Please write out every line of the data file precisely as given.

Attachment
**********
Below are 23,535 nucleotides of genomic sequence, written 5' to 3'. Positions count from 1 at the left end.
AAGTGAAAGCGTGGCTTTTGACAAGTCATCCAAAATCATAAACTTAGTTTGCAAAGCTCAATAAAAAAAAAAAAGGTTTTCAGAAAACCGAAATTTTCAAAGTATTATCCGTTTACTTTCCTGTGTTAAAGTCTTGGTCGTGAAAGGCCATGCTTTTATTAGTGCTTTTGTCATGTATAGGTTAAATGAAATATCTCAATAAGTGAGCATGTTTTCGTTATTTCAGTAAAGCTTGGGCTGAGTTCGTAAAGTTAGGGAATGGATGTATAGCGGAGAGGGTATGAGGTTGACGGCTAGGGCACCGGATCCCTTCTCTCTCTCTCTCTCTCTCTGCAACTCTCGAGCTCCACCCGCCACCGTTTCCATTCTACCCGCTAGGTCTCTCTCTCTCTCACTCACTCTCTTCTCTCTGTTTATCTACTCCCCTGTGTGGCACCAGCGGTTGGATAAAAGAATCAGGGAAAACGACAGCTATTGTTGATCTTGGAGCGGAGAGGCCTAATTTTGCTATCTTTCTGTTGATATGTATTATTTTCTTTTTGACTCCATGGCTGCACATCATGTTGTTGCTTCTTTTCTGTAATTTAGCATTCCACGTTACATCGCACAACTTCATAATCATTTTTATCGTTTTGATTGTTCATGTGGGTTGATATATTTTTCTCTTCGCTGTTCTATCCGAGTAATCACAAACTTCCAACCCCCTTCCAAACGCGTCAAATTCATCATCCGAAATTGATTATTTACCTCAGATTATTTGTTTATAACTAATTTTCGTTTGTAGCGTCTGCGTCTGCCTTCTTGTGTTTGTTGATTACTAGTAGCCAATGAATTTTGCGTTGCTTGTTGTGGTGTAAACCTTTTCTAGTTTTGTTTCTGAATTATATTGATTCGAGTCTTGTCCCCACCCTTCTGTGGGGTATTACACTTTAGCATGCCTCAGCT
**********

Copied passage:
Below are 23,535 nucleotides of genomic sequence, written 5' to 3'. Positions count from 1 at the left end.
AAGTGAAAGCGTGGCTTTTGACAAGTCATCCAAAATCATAAACTTAGTTTGCAAAGCTCAATAAAAAAAAAAAAGGTTTTCAGAAAACCGAAATTTTCAAAGTATTATCCGTTTACTTTCCTGTGTTAAAGTCTTGGTCGTGAAAGGCCATGCTTTTATTAGTGCTTTTGTCATGTATAGGTTAAATGAAATATCTCAATAAGTGAGCATGTTTTCGTTATTTCAGTAAAGCTTGGGCTGAGTTCGTAAAGTTAGGGAATGGATGTATAGCGGAGAGGGTATGAGGTTGACGGCTAGGGCACCGGATCCCTTCTCTCTCTCTCTCTCTCTCTGCAACTCTCGAGCTCCACCCGCCACCGTTTCCATTCTACCCGCTAGGTCTCTCTCTCTCTCACTCACTCTCTTCTCTCTGTTTATCTACTCCCCTGTGTGGCACCAGCGGTTGGATAAAAGAATCAGGGAAAACGACAGCTATTGTTGATCTTGGAGCGGAGAGGCCTAATTTTGCTATCTTTCTGTTGATATGTATTATTTTCTTTTTGACTCCATGGCTGCACATCATGTTGTTGCTTCTTTTCTGTAATTTAGCATTCCACGTTACATCGCACAACTTCATAATCATTTTTATCGTTTTGATTGTTCATGTGGGTTGATATATTTTTCTCTTCGCTGTTCTATCCGAGTAATCACAAACTTCCAACCCCCTTCCAAACGCGTCAAATTCATCATCCGAAATTGATTATTTACCTCAGATTATTTGTTTATAACTAATTTTCGTTTGTAGCGTCTGCGTCTGCCTTCTTGTGTTTGTTGATTACTAGTAGCCAATGAATTTTGCGTTGCTTGTTGTGGTGTAAACCTTTTCTAGTTTTGTTTCTGAATTATATTGATTCGAGTCTTGTCCCCACCCTTCTGTGGGGTATTACACTTTAGCATGCCTCAGCT